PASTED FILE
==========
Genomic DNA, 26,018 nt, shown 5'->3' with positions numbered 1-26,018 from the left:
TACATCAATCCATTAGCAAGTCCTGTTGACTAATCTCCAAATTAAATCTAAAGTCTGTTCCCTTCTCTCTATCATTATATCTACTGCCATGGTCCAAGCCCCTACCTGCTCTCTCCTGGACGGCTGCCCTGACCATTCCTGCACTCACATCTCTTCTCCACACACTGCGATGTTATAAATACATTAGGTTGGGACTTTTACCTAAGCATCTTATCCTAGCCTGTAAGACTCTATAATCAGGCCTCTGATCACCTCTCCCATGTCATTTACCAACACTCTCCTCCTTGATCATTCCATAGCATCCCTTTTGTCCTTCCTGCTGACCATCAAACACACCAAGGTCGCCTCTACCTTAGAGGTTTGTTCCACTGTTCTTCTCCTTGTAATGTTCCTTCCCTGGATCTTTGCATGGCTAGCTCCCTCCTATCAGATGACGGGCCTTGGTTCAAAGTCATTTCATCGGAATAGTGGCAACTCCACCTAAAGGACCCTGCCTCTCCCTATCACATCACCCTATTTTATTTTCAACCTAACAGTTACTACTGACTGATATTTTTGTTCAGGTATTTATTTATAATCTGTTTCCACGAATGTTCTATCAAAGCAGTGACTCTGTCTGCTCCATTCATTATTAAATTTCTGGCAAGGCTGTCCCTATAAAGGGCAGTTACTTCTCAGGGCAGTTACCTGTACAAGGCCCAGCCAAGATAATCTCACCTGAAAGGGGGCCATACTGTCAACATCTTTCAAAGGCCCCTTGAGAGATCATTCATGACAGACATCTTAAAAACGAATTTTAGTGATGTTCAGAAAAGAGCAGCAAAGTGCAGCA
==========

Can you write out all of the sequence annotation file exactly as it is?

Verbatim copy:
Genomic DNA, 26,018 nt, shown 5'->3' with positions numbered 1-26,018 from the left:
TACATCAATCCATTAGCAAGTCCTGTTGACTAATCTCCAAATTAAATCTAAAGTCTGTTCCCTTCTCTCTATCATTATATCTACTGCCATGGTCCAAGCCCCTACCTGCTCTCTCCTGGACGGCTGCCCTGACCATTCCTGCACTCACATCTCTTCTCCACACACTGCGATGTTATAAATACATTAGGTTGGGACTTTTACCTAAGCATCTTATCCTAGCCTGTAAGACTCTATAATCAGGCCTCTGATCACCTCTCCCATGTCATTTACCAACACTCTCCTCCTTGATCATTCCATAGCATCCCTTTTGTCCTTCCTGCTGACCATCAAACACACCAAGGTCGCCTCTACCTTAGAGGTTTGTTCCACTGTTCTTCTCCTTGTAATGTTCCTTCCCTGGATCTTTGCATGGCTAGCTCCCTCCTATCAGATGACGGGCCTTGGTTCAAAGTCATTTCATCGGAATAGTGGCAACTCCACCTAAAGGACCCTGCCTCTCCCTATCACATCACCCTATTTTATTTTCAACCTAACAGTTACTACTGACTGATATTTTTGTTCAGGTATTTATTTATAATCTGTTTCCACGAATGTTCTATCAAAGCAGTGACTCTGTCTGCTCCATTCATTATTAAATTTCTGGCAAGGCTGTCCCTATAAAGGGCAGTTACTTCTCAGGGCAGTTACCTGTACAAGGCCCAGCCAAGATAATCTCACCTGAAAGGGGGCCATACTGTCAACATCTTTCAAAGGCCCCTTGAGAGATCATTCATGACAGACATCTTAAAAACGAATTTTAGTGATGTTCAGAAAAGAGCAGCAAAGTGCAGCA